Millions of customers may submit Subject Access Requests (SAR) to utility companies to find out what personal information businesses hold when new data protection laws come into effect in May 2018.
According to research conducted by Exonar, 70 per cent of Brits are in the dark over privacy changes.
However, once the General Data Protection Regulation (GDPR) process was explained to them, 57 per cent said they would consider raising a SAR.
The research looked at which sectors are likely to be hit the hardest and found financial services topped the charts with a third of people saying they would submit a SAR to their bank and 16% to their credit card provider.
Around 8 per cent said they would raise a SAR with a utility firm, while other targets for SARs included mobile network providers (11 per cent), social media companies (16.4 per cent), insurance companies (8 per cent), loan companies (5 per cent), and retailers (5 per cent).
A further 9 per cent said they would raise a SAR on a current employer and 4 per cent on an ex-employer.
Exonar said its research found people are worried about how their data is currently managed with 27 per cent concerned their data could be sold and another 27 per cent worried about hacking.
Julie Evans, chief operating officer at Exonar, told Utility Week: “For the utilities industry, customer data has always been significant not least because of sheer volume. However, the legal basis for holding data has always been clear as it is required to provide and take payment for the service. For this data, the key will be to enforce strict retention policies to minimise processing and risk.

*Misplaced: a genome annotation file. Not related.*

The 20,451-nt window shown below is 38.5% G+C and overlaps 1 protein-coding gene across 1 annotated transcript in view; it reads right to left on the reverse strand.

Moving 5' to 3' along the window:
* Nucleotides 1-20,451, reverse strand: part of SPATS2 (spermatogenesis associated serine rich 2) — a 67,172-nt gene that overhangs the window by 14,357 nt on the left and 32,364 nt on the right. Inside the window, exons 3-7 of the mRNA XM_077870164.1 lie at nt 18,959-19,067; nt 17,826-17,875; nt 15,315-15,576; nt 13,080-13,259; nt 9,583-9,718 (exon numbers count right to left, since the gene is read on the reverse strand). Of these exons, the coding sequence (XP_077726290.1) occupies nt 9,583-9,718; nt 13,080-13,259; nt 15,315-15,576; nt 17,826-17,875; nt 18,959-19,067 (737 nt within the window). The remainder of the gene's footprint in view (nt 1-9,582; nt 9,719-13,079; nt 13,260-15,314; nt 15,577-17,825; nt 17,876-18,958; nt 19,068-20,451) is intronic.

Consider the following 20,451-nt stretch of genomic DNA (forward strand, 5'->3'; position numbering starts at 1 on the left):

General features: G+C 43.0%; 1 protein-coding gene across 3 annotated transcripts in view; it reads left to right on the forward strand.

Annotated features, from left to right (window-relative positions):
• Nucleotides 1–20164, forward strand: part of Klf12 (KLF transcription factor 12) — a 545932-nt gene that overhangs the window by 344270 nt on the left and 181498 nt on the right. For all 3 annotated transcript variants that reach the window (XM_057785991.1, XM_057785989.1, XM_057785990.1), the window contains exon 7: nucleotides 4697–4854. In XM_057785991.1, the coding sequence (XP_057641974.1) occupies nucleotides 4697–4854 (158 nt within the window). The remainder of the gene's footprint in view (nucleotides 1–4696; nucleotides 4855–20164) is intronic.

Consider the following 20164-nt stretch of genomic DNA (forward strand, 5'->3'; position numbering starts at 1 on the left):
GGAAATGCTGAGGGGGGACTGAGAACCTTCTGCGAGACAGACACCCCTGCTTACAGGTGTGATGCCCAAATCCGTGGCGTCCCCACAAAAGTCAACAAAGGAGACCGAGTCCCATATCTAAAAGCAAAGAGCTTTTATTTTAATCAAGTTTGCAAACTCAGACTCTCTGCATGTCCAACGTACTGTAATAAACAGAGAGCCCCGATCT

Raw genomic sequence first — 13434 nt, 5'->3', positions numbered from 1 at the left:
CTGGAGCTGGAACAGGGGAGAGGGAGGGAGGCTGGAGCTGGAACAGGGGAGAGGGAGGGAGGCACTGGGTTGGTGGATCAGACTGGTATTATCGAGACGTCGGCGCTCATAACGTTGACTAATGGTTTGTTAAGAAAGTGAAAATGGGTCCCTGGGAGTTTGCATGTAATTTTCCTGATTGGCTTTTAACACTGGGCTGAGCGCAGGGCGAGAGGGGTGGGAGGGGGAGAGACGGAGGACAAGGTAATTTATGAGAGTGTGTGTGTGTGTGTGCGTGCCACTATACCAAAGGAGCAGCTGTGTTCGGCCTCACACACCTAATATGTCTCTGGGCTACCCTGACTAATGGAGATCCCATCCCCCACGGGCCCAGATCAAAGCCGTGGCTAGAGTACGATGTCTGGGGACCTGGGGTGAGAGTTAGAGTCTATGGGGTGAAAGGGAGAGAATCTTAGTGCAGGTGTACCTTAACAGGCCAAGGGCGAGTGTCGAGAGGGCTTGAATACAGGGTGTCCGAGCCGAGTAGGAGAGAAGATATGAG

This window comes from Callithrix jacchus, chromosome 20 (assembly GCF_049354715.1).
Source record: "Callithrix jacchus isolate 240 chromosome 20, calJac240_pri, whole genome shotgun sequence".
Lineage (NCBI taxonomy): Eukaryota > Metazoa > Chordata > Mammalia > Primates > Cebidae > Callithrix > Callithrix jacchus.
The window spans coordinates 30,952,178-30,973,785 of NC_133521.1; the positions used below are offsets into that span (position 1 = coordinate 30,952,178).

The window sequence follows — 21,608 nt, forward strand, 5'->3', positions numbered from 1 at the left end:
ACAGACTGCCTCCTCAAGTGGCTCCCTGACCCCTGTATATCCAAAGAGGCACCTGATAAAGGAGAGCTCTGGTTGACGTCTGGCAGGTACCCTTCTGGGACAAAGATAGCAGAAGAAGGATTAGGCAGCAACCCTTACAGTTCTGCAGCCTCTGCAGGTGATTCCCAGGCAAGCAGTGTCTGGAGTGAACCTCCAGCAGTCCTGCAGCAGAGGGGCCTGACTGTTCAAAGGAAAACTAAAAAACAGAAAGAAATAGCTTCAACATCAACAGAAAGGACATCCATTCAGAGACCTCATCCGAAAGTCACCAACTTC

“But it is likely that as the sector has become more competitive, data is becoming more critical in maintaining strong customer retention and acquisition programmes. It is the processing of data for these purposes that will require a separate clear and documented basis for processing, such as an individual opt-in which must be recorded.”
She added: “As smart meters are more widely adopted the data that the providers are holding will become more valuable as it would enable the suppliers and therefore any potential hacker to start to understand patterns of behaviour within a household.
“It is likely that the behavioural and retention information that is used for profiling is the information that will be shared across the organisation for genuine business purposes and will therefore require a platform such as Exonar to locate, govern and remediate to minimise ROT (redundant, obsolete and trivial).”
She said businesses need to make the most of the time they have before the Information Commissioner’s Office (ICO) starts its consumer publicity campaigns.